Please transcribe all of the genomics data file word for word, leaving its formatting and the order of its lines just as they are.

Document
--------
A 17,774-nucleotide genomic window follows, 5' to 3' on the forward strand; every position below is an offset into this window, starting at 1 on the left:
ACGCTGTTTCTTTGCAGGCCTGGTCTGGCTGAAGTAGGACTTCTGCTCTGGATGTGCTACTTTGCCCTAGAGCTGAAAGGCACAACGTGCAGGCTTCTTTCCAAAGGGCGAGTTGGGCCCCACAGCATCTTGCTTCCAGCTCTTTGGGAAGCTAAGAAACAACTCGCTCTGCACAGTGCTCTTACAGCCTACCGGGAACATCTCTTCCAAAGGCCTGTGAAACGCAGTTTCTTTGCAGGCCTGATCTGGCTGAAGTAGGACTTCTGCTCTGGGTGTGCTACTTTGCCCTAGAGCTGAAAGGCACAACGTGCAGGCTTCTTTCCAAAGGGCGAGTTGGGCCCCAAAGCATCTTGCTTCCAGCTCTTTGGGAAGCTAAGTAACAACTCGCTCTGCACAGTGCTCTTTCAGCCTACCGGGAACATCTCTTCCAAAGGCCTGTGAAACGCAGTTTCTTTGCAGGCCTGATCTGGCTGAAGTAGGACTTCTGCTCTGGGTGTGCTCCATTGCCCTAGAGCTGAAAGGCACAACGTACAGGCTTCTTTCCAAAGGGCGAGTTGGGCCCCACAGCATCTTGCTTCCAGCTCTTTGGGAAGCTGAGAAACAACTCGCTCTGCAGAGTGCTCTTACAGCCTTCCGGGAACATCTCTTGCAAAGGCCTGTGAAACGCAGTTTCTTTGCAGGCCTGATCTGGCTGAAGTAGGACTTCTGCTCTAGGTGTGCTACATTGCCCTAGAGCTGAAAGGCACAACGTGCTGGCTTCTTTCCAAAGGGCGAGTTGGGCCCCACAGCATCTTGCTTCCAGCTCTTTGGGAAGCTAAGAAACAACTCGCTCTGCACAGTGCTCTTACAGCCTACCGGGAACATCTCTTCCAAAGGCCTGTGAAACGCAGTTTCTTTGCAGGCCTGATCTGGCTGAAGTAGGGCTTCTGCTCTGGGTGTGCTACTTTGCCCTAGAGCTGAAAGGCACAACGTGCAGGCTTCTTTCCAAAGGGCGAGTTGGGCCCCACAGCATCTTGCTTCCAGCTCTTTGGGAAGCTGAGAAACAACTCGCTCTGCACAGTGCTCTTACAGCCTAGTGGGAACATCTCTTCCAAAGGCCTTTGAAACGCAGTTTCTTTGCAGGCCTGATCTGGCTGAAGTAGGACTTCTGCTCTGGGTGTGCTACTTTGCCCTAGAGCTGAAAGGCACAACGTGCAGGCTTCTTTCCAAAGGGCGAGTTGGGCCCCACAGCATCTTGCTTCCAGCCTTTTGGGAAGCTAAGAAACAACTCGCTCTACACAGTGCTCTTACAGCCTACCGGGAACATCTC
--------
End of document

A 17,774-nucleotide genomic window follows, 5' to 3' on the forward strand; every position below is an offset into this window, starting at 1 on the left:
ACGCTGTTTCTTTGCAGGCCTGGTCTGGCTGAAGTAGGACTTCTGCTCTGGATGTGCTACTTTGCCCTAGAGCTGAAAGGCACAACGTGCAGGCTTCTTTCCAAAGGGCGAGTTGGGCCCCACAGCATCTTGCTTCCAGCTCTTTGGGAAGCTAAGAAACAACTCGCTCTGCACAGTGCTCTTACAGCCTACCGGGAACATCTCTTCCAAAGGCCTGTGAAACGCAGTTTCTTTGCAGGCCTGATCTGGCTGAAGTAGGACTTCTGCTCTGGGTGTGCTACTTTGCCCTAGAGCTGAAAGGCACAACGTGCAGGCTTCTTTCCAAAGGGCGAGTTGGGCCCCAAAGCATCTTGCTTCCAGCTCTTTGGGAAGCTAAGTAACAACTCGCTCTGCACAGTGCTCTTTCAGCCTACCGGGAACATCTCTTCCAAAGGCCTGTGAAACGCAGTTTCTTTGCAGGCCTGATCTGGCTGAAGTAGGACTTCTGCTCTGGGTGTGCTCCATTGCCCTAGAGCTGAAAGGCACAACGTACAGGCTTCTTTCCAAAGGGCGAGTTGGGCCCCACAGCATCTTGCTTCCAGCTCTTTGGGAAGCTGAGAAACAACTCGCTCTGCAGAGTGCTCTTACAGCCTTCCGGGAACATCTCTTGCAAAGGCCTGTGAAACGCAGTTTCTTTGCAGGCCTGATCTGGCTGAAGTAGGACTTCTGCTCTAGGTGTGCTACATTGCCCTAGAGCTGAAAGGCACAACGTGCTGGCTTCTTTCCAAAGGGCGAGTTGGGCCCCACAGCATCTTGCTTCCAGCTCTTTGGGAAGCTAAGAAACAACTCGCTCTGCACAGTGCTCTTACAGCCTACCGGGAACATCTCTTCCAAAGGCCTGTGAAACGCAGTTTCTTTGCAGGCCTGATCTGGCTGAAGTAGGGCTTCTGCTCTGGGTGTGCTACTTTGCCCTAGAGCTGAAAGGCACAACGTGCAGGCTTCTTTCCAAAGGGCGAGTTGGGCCCCACAGCATCTTGCTTCCAGCTCTTTGGGAAGCTGAGAAACAACTCGCTCTGCACAGTGCTCTTACAGCCTAGTGGGAACATCTCTTCCAAAGGCCTTTGAAACGCAGTTTCTTTGCAGGCCTGATCTGGCTGAAGTAGGACTTCTGCTCTGGGTGTGCTACTTTGCCCTAGAGCTGAAAGGCACAACGTGCAGGCTTCTTTCCAAAGGGCGAGTTGGGCCCCACAGCATCTTGCTTCCAGCCTTTTGGGAAGCTAAGAAACAACTCGCTCTACACAGTGCTCTTACAGCCTACCGGGAACATCTC